Just after the summit at Chola Pass, Sichuan Province.
Resuming our Chinese adventure, we now launch on the legendary (/terrifying?) Chola Pass, currently the only way to the town of Dégé. This is the 10th instalment in our 2016 Chinese adventures after Beijing, Xining in the Qinghai province, the Chinese car dealerships of Xining, Tongren, Xiahe in the Gansu province, the mountain road back from Xiahe to Xining, Chengdu in the Sichuan province, Kangding and the Kangding to Dégé road.
Chola Pass location: the yellow section just east of Dégé on the map.
Chola Mountain is part of a mountain range of the same name, whose highest peak is 6.168 metres high (20.236 ft). The National Road G-317 climbs the moutain via the Chola Pass, culminating at 5.050 metres (16.568 ft), according to the marking at the Pass. However, my measurements through the Altimeter iPhone altitude app showed a high point of 4.888 metres (16.037 ft), still the highest point on earth I have ever set foot on and higher than the 4.807 metres Mont Blanc, the highest mountain in the whole of Europe.
End of the descent on the way back
I had the chance / horror to do a return trip on the Mt. Chola pass, to and from Dégé, at a two-day interval (and with the same bus drivers!). On the way into Dégé it was snowing heavily whereas on the way back the sun was shining bright. This makes for two very distinct sets of photos I will share with you today.
1. Chola Pass, Manigange – Dégé way
The Mt. Chola Pass is a strenuous 1.5 hour ride on a slim and ill-maintained dirt track carved into the mountain side. Given it is still the only way to access Dégé from the Sichuan side for now, the full gamut of traffic has no choice but undertake the Pass climb, including heavy and large trucks that manoeuvre precociously inches away from the precipice at each crossing. My intense excitement at climbing the Pass once I read about it on the Lonely Planet China guide quickly morphed into disbelief at how insanely naive I was to want to undertake this trip as soon as the climb started.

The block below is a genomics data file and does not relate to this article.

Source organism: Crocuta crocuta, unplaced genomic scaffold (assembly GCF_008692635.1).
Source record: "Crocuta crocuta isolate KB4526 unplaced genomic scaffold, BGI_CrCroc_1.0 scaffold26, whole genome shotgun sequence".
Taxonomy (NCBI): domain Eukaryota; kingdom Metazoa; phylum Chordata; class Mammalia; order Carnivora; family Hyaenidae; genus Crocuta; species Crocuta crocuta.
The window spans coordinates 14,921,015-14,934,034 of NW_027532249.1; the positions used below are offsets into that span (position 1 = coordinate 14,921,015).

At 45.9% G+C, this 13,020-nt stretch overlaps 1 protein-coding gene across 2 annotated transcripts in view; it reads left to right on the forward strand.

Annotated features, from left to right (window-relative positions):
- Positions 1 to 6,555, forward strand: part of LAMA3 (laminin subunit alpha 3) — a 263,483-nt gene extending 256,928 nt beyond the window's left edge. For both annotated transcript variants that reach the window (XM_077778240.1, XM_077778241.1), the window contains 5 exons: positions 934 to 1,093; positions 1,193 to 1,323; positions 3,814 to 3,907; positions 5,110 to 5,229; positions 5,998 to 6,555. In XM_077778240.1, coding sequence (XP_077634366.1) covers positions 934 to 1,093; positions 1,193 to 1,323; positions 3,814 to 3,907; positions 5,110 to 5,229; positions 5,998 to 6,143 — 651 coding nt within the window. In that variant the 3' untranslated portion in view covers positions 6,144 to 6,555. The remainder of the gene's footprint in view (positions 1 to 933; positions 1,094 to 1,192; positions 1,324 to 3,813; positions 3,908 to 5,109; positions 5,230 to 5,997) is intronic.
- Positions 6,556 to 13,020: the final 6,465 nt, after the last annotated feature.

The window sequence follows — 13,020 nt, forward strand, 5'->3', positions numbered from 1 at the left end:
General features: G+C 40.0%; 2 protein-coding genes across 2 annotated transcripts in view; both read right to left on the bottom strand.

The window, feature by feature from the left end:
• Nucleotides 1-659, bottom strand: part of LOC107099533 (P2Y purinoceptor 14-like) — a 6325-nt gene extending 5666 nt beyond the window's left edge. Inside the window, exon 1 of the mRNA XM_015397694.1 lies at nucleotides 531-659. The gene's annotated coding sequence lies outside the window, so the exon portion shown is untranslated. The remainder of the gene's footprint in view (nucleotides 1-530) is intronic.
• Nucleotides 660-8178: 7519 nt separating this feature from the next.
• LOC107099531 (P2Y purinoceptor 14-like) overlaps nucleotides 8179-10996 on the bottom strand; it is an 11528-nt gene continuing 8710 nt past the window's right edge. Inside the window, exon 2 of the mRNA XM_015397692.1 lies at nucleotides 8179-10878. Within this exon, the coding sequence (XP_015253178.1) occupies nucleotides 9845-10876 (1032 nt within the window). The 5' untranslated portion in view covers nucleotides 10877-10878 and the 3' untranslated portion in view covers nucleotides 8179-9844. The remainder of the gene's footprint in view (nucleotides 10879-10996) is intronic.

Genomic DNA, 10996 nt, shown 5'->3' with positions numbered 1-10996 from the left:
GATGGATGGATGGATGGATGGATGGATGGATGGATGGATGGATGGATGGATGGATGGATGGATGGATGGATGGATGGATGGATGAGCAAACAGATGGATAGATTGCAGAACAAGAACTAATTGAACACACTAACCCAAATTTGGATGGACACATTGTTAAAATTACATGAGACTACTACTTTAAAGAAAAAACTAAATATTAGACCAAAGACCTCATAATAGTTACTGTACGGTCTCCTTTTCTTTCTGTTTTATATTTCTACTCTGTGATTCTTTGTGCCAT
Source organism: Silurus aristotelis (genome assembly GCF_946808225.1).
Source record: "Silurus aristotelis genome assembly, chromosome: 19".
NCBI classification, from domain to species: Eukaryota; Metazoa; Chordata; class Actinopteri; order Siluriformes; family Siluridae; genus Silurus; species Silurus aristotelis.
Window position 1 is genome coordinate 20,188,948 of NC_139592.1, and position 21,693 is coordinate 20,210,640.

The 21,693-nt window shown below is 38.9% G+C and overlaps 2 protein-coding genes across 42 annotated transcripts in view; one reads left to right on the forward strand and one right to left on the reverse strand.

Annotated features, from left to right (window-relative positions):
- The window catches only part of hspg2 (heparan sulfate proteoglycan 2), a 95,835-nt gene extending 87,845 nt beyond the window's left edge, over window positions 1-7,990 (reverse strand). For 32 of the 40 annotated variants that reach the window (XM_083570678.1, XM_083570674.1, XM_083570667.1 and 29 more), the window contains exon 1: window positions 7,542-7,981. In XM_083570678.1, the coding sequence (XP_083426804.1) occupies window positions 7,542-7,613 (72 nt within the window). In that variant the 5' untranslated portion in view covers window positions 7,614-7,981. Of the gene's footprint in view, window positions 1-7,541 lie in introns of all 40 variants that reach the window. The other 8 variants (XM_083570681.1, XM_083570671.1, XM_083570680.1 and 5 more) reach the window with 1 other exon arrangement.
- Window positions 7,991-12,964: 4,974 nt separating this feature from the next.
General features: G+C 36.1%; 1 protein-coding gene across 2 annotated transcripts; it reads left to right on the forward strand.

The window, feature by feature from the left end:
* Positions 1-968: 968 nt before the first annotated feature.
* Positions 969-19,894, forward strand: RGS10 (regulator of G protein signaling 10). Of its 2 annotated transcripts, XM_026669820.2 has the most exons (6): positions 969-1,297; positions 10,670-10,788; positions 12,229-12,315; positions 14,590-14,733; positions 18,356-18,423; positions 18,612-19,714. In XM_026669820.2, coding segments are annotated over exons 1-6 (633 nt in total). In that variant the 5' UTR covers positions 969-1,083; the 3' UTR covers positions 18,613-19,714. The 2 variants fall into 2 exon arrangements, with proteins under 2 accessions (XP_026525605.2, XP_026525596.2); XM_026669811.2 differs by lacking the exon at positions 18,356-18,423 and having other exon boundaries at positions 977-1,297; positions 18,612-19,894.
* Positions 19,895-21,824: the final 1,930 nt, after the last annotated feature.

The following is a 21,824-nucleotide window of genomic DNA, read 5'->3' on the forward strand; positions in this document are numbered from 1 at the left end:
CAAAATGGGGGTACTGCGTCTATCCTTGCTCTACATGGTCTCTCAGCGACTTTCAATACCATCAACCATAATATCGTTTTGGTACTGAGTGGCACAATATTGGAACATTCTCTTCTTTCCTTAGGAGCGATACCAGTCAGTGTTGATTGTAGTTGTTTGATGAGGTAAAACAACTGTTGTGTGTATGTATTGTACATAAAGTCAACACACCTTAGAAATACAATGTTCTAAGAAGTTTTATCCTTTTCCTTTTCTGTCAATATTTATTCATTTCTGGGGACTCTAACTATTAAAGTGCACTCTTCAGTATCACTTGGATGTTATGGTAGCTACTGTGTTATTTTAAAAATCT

The bus was swaying widely and uncontrollably at each pothole in the track all while the road was becoming more and more slippery with the melted snow and ice that fast accumulated on it during our climb. Fortunately, I was sitting just behind the – very experienced – driver and therefore could anticipate almost all movements of the bus as I was intensely checking the track ahead of us.
The dirt track got a lot snowier as we descended on the way to Dégé.
Just after sunset on the return climb to the Chola Pass
2. Chola Pass, Dégé – Manigange way
A departure just after sunrise on a very clear day on the way back offered a much more serene – even if still agitated – experience. The breath-taking panoramas of snowy mountains are worth all the trouble the climb is.
Just before the summit…The Chola Pass itself
This striking but mandatory experience is about to come to an end though, as a tunnel was nearing the end of its construction at the time I took the Pass (9-11 May 2016). After 90 minutes of high emotion driving, the entire crowd of the bus – all locals as I was the only foreigner, as it has been the case for almost the entirety of this Sichuan adventure – roared in applause when spotting the mouth of the tunnel down the valley (pictured below).
Mouth of the Chola tunnel under construction (as of 11 May 2016).
Even though still under construction, the nearby Gaesar Airport is already signposted.